Results are expressed as mean or median, standard deviation or range, and 95% confidence intervals (CI). As the cost data were skewed, confidence intervals for the means were obtained by bias corrected bootstrapping (10 000 replications).14 Analysis of clinical outcomes was carried out using the last observation carried forward method. Statistical comparison of changes in outcome measurements was done using the Wilcoxon signed ranks test (Monte Carlo p value) and the Hodges–Lehmann estimation of median difference.


Of the 96 patients, 22 (23%) discontinued infliximab before one year (14 patients because of failure to respond by >ACR 50%, three with allergic reactions, one with lupus-like dermatitis, one with cerebral haemorrhage, one with increasing proteinuria because of renal amyloidosis, one for remission, one for personal problems). The discontinuations occurred evenly throughout the treatment period (fig 1).

Figure 1

 Discontinuations of treatment during 54 weeks of infliximab.

The discontinuation rate (16%) in the non-rheumatoid group patients was lower than in rheumatoid arthritis group (26%).

When the patients were analysed as a whole group, a significant improvement occurred in all clinical variables during one year of infliximab treatment compared with baseline (table 2).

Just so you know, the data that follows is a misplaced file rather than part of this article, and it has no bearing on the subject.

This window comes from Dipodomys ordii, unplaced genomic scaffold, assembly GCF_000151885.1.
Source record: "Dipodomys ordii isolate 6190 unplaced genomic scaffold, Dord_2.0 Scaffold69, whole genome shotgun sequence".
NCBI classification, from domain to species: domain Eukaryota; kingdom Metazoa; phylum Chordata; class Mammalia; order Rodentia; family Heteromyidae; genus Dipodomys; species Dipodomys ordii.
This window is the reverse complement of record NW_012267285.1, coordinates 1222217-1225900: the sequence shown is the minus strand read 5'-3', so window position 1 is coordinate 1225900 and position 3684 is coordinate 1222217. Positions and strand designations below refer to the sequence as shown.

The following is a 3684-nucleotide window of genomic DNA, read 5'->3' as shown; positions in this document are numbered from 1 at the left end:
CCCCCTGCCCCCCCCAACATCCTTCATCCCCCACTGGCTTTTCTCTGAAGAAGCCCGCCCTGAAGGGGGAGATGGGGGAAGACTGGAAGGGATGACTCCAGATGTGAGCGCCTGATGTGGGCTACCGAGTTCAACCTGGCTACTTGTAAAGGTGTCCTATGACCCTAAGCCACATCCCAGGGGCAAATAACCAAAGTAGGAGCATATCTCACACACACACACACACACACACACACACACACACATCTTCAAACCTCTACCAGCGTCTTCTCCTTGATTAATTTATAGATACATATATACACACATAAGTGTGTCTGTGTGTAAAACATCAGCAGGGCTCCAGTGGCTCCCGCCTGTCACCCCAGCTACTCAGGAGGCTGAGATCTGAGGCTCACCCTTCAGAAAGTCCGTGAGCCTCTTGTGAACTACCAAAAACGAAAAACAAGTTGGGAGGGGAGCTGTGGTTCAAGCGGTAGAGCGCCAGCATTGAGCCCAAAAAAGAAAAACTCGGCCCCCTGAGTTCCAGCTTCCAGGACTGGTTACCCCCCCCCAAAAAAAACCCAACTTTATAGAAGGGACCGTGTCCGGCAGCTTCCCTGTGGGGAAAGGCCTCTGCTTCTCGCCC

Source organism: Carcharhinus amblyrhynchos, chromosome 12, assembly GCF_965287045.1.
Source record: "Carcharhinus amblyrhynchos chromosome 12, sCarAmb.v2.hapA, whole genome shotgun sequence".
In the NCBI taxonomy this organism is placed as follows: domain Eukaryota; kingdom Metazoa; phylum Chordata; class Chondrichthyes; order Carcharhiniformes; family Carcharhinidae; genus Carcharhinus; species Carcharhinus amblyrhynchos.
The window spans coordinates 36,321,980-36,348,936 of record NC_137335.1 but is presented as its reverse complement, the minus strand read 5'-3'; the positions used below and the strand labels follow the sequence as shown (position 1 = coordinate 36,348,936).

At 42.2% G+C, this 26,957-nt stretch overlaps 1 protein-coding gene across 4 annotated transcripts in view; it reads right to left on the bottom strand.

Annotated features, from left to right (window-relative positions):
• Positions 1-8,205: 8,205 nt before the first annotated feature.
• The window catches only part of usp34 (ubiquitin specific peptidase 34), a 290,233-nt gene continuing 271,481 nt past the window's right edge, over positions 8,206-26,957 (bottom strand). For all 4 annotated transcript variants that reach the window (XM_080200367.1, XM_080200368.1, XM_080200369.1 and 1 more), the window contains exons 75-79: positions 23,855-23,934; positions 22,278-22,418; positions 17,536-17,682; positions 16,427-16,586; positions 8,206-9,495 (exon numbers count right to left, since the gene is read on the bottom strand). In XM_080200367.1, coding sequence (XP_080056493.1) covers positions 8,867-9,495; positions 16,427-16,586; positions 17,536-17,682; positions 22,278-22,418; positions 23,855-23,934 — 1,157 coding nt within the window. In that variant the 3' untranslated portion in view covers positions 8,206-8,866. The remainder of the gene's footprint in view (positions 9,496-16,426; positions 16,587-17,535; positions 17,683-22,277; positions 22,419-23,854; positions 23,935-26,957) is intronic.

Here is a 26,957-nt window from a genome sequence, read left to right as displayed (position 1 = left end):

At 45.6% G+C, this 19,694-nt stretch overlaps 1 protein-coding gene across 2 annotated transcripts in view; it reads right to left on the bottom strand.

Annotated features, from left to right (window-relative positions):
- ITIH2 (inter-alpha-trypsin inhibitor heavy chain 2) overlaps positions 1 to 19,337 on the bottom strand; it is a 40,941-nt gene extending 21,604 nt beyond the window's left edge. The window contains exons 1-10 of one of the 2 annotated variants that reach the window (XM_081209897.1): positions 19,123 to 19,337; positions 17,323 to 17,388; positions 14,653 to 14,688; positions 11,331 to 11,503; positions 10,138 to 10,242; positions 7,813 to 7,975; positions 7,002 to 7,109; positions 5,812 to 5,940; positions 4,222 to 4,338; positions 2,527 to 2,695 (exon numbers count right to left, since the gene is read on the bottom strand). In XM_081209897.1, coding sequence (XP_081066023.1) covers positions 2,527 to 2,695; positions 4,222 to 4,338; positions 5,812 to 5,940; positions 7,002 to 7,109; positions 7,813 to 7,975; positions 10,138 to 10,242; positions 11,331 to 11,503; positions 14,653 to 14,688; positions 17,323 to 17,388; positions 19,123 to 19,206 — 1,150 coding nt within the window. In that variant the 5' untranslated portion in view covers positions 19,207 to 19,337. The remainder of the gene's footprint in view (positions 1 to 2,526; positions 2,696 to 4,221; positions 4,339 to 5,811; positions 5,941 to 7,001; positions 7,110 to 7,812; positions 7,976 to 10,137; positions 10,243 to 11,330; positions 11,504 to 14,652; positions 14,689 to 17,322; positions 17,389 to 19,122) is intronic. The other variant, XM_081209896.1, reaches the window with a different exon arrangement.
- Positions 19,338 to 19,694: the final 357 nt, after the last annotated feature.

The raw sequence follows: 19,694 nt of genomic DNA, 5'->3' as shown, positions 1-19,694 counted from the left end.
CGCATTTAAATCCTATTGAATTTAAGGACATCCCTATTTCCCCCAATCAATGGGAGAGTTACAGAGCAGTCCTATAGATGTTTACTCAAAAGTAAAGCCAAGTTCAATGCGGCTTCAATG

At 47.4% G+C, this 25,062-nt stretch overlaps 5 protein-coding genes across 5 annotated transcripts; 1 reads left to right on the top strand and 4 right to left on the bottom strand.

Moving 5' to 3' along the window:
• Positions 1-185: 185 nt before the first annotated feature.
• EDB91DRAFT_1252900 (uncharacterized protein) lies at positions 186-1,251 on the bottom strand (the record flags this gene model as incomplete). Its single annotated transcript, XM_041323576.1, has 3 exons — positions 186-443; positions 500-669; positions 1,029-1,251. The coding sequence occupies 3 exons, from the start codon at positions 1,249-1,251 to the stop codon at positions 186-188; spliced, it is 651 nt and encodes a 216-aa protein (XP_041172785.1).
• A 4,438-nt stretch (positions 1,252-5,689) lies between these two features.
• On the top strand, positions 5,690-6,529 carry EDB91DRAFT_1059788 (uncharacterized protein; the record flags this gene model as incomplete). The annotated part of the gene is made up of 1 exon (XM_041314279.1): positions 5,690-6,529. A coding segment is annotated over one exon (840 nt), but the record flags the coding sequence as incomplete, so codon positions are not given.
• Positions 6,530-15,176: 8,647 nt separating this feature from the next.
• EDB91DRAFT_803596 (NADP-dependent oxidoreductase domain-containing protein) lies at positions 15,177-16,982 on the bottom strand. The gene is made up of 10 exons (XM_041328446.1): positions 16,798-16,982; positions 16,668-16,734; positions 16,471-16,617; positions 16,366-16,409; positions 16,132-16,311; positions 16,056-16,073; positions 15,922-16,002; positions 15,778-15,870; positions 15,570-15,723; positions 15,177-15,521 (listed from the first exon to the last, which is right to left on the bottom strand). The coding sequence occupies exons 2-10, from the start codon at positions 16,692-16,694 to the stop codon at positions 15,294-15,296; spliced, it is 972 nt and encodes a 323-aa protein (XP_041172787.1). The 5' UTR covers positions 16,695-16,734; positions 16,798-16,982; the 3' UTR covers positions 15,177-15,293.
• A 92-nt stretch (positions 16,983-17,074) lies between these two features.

Table 2

 Change in clinical variables during the second study year (period II) in all patients (n = 96)

During infliximab treatment, eight patients developed serious adverse events that led to hospital admission: pneumonia in five patients and in one each: septic arthritis, cerebral haemorrhage, and lupus-like dermatitis. After treatment for the adverse event, infliximab was restarted in six of these patients. The number of orthopaedic operations changed little during the two years: 21 during period I and 24 during period II.

At the start of infliximab infusions, 47 patients (49%) were working full time and four (4%) half time; 39 (41%) were retired because of work disability, and six (6%) were retired because their age was over 63. During period II, five patients retired because of rheumatoid arthritis related work disability, while one reduced her work contribution and continued to work half time. On the other hand, one patient already on disability retirement began working half time.


A patient’s total annual medical cost increased on average by €12 015 (95% CI, 6496 to 18 076) during period II above the cost of period I. This increase in costs was mainly accounted for by the increased number of visits to the day ward and hospital admissions in the rheumatology department for the infliximab infusions.

The mean dose of infliximab infused per patient during period II was 1687 mg, and the mean cost of a one year treatment with infliximab was €9080. Thus the price of infliximab accounted for 75% of the increase in medical costs.

During period II, a slight decrease incurred in the costs of outpatient visits, conventional DMARDs, and corticosteroids (table 3).

Table 3

 Medical costs per patient during one year before (period I) and one year after the institution of infliximab (period II)